Features of volleyball player movement during group blocking

Фотографии: 

Postgraduate V.A. Grigoryev2
Associate Professor, PhD L.V. Bulykina1
Postgraduate A.Yu. Grigoryeva2
1Russian State University of Physical Culture, Sport, Youth and Tourism (SCOLIPC), Mos-cow
2Faberge College, Moscow

Keywords: blocker movement, kinematic characteristics .

    Introduction. Volleyball is one of the most dynamically developing sports. Optimisation of game actions is the most important volleyball-related challenge sport science faces.   

The review of scientific and instructional manuals and research made by the authors has proven a lack of any recommendations for a particular method the blocker is to employ to move at various distances along the net, depending on the attacking actions of the opponent.   

Game process in volleyball consists in attacks and defences alternating for each team [4,5,6]. Attacks, implemented as versions of a spike, are the main method of offence; they are preceded by a preparatory action of a setter, i.e. second pass for attack [2,5].

 Alternating lengths and directions of passes assure all the game portion of the net be used for attack, and a player of the attacking team may attack in various zones of a play court [2].

Table 1 shows classification of passes:

Table 1. Classification of Second Passes to Arrange Attacks of the Partner

 

Passes

 

long

 

short

 

half-length

 

 zones of addressing

 

through a zone

 

in an adjacent zone

 

in a zone of a player

 

length (m)

 

5 – 7

 

2 – 4

 

1 – 2

elevation (m) above the upper rope of the net

time (sec)

 

high

 (more than 2 m)

1.4-1.6

 

medium

(up to 2 m)

0.9-1.1

 

low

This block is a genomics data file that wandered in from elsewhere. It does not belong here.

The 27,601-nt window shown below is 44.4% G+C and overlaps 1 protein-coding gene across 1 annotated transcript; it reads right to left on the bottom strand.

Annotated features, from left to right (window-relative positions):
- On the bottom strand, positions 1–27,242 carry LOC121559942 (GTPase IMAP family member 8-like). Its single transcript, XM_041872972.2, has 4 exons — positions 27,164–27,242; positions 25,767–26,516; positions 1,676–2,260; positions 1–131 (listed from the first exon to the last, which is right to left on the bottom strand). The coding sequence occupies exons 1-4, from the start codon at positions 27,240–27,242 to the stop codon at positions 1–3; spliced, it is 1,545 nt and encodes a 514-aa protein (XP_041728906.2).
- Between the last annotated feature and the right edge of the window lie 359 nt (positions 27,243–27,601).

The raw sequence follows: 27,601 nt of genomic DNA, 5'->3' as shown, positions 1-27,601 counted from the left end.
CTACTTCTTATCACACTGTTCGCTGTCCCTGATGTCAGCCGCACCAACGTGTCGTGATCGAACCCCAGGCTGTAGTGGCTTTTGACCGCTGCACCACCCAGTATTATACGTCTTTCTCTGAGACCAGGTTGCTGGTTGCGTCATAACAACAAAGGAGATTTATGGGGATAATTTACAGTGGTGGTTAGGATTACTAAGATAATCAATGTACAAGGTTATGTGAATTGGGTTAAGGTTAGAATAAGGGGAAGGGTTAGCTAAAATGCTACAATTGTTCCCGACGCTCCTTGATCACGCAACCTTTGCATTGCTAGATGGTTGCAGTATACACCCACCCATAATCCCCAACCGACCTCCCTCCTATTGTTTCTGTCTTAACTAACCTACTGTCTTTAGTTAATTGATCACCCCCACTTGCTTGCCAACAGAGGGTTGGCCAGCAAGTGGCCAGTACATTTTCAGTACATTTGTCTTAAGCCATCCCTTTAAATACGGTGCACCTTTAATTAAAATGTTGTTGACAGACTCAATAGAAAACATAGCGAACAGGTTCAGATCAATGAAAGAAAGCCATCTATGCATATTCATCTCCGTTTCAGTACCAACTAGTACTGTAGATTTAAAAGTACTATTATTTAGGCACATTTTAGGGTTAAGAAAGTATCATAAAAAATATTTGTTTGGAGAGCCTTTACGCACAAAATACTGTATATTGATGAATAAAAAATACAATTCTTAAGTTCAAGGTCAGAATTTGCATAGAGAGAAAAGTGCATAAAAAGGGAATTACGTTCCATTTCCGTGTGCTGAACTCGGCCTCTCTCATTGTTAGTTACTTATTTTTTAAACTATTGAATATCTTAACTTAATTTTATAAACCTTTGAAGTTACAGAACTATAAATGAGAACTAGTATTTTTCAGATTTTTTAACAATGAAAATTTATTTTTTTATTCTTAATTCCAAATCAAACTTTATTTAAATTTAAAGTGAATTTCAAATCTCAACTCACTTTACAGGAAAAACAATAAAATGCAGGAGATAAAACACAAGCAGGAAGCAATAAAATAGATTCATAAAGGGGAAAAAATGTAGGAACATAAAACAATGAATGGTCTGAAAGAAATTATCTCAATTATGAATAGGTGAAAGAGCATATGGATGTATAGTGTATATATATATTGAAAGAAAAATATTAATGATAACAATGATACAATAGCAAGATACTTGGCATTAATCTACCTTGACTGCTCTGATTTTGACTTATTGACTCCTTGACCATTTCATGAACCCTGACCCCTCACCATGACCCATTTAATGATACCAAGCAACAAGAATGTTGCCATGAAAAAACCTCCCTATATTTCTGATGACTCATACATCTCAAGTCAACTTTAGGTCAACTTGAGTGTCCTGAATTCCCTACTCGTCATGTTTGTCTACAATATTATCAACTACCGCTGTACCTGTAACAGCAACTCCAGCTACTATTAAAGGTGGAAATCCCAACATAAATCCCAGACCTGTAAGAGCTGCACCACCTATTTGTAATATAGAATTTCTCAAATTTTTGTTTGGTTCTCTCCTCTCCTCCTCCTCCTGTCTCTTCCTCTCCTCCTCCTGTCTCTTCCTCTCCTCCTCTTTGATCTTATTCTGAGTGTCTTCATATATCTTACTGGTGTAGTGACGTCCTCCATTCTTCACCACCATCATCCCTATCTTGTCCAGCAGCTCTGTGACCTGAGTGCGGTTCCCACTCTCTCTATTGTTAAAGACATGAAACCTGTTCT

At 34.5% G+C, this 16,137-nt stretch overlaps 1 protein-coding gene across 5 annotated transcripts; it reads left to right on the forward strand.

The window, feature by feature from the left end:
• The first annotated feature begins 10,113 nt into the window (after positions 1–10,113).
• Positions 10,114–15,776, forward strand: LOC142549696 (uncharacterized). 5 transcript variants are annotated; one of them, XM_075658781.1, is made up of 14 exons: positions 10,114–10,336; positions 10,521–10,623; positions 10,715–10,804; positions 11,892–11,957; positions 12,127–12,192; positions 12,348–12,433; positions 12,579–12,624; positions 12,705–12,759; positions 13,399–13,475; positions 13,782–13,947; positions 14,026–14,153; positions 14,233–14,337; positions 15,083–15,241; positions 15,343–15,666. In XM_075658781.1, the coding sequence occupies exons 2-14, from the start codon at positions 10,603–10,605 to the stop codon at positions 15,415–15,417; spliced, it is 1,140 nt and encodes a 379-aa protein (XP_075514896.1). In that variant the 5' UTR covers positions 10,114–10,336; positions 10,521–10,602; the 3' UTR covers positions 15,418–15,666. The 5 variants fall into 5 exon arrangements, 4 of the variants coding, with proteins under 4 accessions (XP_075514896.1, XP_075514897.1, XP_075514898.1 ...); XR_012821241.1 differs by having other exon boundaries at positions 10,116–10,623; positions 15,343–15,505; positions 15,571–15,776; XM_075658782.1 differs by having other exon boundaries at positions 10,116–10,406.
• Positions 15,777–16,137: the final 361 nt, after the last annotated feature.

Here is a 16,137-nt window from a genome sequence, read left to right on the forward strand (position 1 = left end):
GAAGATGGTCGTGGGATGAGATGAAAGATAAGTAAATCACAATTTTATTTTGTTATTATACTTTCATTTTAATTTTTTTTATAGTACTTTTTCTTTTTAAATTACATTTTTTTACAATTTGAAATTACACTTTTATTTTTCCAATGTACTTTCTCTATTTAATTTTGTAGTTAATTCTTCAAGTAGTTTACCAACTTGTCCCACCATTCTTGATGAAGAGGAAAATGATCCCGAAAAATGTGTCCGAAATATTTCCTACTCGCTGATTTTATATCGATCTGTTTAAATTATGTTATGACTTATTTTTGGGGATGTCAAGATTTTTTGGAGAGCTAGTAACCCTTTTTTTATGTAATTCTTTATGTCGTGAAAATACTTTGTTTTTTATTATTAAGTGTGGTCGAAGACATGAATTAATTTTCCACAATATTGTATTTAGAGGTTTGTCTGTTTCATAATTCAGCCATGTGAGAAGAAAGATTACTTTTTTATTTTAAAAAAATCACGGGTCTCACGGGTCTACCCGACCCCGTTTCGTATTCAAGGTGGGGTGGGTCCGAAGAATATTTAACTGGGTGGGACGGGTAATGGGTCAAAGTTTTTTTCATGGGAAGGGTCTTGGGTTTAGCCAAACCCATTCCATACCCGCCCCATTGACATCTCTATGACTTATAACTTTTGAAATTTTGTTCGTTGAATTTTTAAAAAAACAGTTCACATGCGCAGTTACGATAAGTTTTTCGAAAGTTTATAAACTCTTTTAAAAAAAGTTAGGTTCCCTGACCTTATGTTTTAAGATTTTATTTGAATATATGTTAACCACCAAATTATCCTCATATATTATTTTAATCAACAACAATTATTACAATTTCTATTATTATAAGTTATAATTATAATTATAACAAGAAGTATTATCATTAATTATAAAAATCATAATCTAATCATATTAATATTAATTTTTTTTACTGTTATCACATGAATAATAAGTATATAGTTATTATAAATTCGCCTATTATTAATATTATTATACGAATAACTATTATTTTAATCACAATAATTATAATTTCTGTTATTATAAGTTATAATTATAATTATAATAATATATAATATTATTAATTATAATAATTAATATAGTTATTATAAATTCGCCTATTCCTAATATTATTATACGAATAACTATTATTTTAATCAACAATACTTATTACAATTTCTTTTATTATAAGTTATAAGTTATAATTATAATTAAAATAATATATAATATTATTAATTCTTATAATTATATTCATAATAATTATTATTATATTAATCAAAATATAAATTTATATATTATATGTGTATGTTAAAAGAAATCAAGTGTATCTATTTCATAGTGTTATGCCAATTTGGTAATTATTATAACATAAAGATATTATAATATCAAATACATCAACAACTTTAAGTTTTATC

(less than 1 m)

0.4-0.6

 

medium

(up to 2 m)

0.6-0.7

 

low

(less than 1 m)

0.3-0.4

Defending side uses blocking (single or group), the main method of defence, to repulse attacks of the opponent. The central blocker, in his/her turn, is to move to the zone of anticipated attack for group blocking; while moving between the zones, the player predicts the place of attack by the trajectory of a ball after the second pass of the setter, and simultaneously begins moving [2,7].

Three methods of the blocker movement along the net are widely known; they are cross-step, side-step, turn-step-turn. The latter is performed as follows: during a cross-step, a hip joint turns in the direction of movement, while shoulders remain as parallel as possible to the net; in a final step, a foot should be placed as much as possible at a right angle to the centerline; conventionally, we call it a combined method  [4,7].

Objective of the research was to find the best methods of movement for volleyball players of different qualifications to set group block.

Methods and structure of research. Our analysis of game video records revealed the following methods of movement, depending on players’ qualifications (Table 2):

Table 2. Methods of Movement Blockers Use for Various Distances (%)

qualification

up to 1.5 m

up to 3 m

more than 3 m

S

C

X

S

C

X

S

C

X

master of sport

1st class

2nd class

62.8

66.9

74.0

37.2

33.1

26.0

-

-

-

9.1

21.9

48.5

90.9

78.1

51.5

-

-

-

-

-

18.5